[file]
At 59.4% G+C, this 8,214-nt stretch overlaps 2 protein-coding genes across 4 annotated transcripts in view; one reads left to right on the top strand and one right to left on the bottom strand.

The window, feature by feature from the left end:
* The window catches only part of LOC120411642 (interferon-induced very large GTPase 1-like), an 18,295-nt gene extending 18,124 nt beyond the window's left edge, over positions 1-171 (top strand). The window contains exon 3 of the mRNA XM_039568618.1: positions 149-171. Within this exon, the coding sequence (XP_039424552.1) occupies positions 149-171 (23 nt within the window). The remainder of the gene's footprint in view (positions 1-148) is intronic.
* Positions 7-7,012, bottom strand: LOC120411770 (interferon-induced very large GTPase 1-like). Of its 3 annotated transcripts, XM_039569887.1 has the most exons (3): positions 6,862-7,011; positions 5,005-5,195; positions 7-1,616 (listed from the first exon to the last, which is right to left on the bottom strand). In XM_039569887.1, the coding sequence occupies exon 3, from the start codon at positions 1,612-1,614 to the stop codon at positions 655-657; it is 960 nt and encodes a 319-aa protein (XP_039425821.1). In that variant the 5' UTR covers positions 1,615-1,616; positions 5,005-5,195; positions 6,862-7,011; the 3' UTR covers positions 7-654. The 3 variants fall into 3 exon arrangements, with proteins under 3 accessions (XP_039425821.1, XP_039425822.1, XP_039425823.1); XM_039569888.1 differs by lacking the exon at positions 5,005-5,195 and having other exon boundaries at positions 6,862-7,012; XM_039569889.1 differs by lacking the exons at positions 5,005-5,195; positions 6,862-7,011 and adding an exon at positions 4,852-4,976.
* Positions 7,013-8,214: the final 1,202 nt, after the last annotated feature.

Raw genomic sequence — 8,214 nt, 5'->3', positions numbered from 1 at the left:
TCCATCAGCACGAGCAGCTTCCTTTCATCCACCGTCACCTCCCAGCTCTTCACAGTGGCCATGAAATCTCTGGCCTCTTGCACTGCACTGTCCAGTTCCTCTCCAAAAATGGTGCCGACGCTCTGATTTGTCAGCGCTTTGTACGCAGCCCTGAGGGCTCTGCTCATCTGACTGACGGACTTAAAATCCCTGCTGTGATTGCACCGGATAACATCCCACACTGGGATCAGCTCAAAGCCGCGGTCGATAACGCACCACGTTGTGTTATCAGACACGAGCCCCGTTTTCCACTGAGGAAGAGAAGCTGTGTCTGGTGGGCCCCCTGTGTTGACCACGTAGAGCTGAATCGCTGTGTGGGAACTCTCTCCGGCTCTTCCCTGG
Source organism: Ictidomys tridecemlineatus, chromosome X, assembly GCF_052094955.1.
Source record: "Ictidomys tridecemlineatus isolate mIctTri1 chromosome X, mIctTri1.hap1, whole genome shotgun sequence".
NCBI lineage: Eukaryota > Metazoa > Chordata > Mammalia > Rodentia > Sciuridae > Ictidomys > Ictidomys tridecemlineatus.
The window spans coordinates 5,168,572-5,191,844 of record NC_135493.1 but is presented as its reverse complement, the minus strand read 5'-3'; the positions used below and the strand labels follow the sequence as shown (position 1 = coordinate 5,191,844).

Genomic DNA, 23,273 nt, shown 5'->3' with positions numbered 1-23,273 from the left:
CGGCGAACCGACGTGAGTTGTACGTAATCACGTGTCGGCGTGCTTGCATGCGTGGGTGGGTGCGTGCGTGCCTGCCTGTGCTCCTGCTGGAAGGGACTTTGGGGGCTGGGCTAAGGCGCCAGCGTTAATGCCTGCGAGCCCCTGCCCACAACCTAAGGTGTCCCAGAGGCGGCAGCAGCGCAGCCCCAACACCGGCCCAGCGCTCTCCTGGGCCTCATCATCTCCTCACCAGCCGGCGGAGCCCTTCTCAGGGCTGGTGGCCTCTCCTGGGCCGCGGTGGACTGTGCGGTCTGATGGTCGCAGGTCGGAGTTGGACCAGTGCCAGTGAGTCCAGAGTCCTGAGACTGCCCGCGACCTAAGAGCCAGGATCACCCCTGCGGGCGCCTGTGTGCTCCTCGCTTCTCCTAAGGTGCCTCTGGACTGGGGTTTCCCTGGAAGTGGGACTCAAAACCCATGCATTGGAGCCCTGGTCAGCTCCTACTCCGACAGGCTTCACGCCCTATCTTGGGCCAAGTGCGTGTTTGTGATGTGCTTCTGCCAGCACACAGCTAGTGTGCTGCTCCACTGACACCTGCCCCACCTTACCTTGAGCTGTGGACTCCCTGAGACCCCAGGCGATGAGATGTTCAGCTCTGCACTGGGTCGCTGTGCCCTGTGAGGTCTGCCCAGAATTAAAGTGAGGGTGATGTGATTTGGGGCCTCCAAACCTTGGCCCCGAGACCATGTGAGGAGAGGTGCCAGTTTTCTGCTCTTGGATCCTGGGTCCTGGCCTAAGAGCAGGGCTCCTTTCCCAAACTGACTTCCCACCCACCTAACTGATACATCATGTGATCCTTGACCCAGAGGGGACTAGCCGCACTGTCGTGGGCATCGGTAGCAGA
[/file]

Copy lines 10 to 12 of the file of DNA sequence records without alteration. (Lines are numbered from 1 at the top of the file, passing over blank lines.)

NCBI lineage: Eukaryota > Metazoa > Chordata > Mammalia > Rodentia > Sciuridae > Ictidomys > Ictidomys tridecemlineatus.
The window spans coordinates 5,168,572-5,191,844 of record NC_135493.1 but is presented as its reverse complement, the minus strand read 5'-3'; the positions used below and the strand labels follow the sequence as shown (position 1 = coordinate 5,191,844).

Genomic DNA, 23,273 nt, shown 5'->3' with positions numbered 1-23,273 from the left: